Question: Can you explain anything about the difference between the new Commission of Inquiry, Judge Goldstone’s inquiry, against the ones that we had last week from the Human Rights Council ‑‑ I think it was ... Radhika... Coomaraswamy?
Associate Spokesperson: This is the inquiry that was asked for by the Human Rights Council when they took up the matter in a formal meeting in January. So this will look into all of the possible violations of international human rights law and humanitarian law that took place in Gaza from late December through January.
Question: There are reports in Pakistani newspapers that an advance team from the Benazir Bhutto commission has arrived. Are you confirming that?
Associate Spokesperson: No. We might have something more to tell you next week, but I don’t have a confirmation to give you right now.
Question: Has the Commission itself been completed?
Associate Spokesperson: We will announce that when we can.
Question: The other Laos question I will send you, but I wanted to ask you this one here. Is it legal, from your perspective, in connection with the UN with people seeking UN jobs, to be charged money to attend an event at which UN jobs are described? Is that, does that violate that resolution 92(i)? There was an event at which the UN OHRM [Office for Human Resources Management] was describing how to get jobs at a UNA-USA event at which attendance was charged. So I asked the UN person if that was appropriate, he said ask UNA-USA. So I guess I am asking you: Is it the UN’s position, it says on the UN website that to apply for a UN job you don’t pay any money, there is no payment of money...?
Associate Spokesperson: There is no payment of money for applying for a UN job.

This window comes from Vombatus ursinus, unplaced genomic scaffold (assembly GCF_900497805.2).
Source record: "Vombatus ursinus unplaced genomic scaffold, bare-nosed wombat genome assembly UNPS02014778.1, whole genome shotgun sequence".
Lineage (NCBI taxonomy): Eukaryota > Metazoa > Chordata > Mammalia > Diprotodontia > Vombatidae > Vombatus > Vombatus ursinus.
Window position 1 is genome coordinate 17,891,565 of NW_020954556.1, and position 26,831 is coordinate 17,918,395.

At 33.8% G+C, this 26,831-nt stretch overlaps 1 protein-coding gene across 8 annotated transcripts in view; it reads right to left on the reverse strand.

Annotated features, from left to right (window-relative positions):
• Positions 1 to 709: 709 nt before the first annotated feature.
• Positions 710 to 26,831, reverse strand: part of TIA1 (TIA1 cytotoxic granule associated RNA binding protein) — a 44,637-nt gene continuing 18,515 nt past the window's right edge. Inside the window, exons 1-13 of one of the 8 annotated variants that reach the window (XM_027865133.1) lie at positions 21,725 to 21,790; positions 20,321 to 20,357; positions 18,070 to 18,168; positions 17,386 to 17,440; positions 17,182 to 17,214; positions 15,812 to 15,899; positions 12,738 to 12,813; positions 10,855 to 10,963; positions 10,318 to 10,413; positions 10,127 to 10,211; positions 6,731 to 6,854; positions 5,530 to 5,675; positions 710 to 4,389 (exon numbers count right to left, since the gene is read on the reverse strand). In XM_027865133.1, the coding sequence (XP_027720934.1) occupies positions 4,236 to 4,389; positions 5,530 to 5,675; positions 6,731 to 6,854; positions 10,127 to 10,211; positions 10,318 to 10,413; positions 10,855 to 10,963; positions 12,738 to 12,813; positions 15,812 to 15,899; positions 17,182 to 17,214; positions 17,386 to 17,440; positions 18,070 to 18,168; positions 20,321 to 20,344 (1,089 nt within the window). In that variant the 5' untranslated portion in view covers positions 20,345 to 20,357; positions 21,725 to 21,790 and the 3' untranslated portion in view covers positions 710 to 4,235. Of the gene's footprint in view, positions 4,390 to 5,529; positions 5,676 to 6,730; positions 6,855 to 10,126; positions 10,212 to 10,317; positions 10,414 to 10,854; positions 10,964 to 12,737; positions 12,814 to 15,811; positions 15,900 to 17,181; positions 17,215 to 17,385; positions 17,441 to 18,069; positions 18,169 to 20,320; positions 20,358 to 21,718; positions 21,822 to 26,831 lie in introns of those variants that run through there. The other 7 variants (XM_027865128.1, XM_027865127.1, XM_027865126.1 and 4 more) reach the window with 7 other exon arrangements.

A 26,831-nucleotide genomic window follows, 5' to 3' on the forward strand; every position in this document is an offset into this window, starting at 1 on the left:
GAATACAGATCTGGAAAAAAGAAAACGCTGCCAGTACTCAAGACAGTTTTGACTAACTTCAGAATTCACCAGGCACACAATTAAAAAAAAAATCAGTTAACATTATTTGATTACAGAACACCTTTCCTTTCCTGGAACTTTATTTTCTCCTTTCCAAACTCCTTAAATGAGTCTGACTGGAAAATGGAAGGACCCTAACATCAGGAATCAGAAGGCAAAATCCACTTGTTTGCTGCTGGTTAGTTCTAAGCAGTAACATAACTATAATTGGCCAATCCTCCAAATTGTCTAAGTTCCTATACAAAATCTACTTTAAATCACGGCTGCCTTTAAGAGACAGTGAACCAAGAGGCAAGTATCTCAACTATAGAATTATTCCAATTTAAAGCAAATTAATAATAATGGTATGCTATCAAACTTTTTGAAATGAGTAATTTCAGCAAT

Question: So what happens if money is charged to hear about a UN job? What does the UN then do?
Associate Spokesperson: Applications for jobs can be made through a number of things, including the UN website. There is no charge in order to apply for a job to the United Nations.
Question: How about to hear OHRM describe how to apply for a UN job? Is it appropriate to charge for that?
Associate Spokesperson: I would suggest that you ask that question to UNA-USA. But from my standpoint, any jobs that are available in the UN system are posted and you can apply for them without any payment.
Question: It was the Americans that are charging this fee, basically?
Associate Spokesperson: I don’t have the details on this. Again, the details on this are in the possession of UNA-USA, so you’d have to ask them.
Question: (Inaudible)...think is whether you would allow. The UN would allow hustlers to stand outside the UN gates and say, “pst, pst, pst!!” (Laughter).
Associate Spokesperson: I don’t know whether that’s an accurate characterization of the situation. The details on this are not...
Question: No, I mean, what’s the difference?
Associate Spokesperson: For the details of what’s happening, you’d need to get the details from UNA-USA, I don’t have those details.
Question: Can the UN commit to getting an answer whether it’s appropriate or not? Just the UN.
Associate Spokesperson: The United Nations does not put up any charges for applications. You don’t have to pay money to apply for jobs to the United Nations.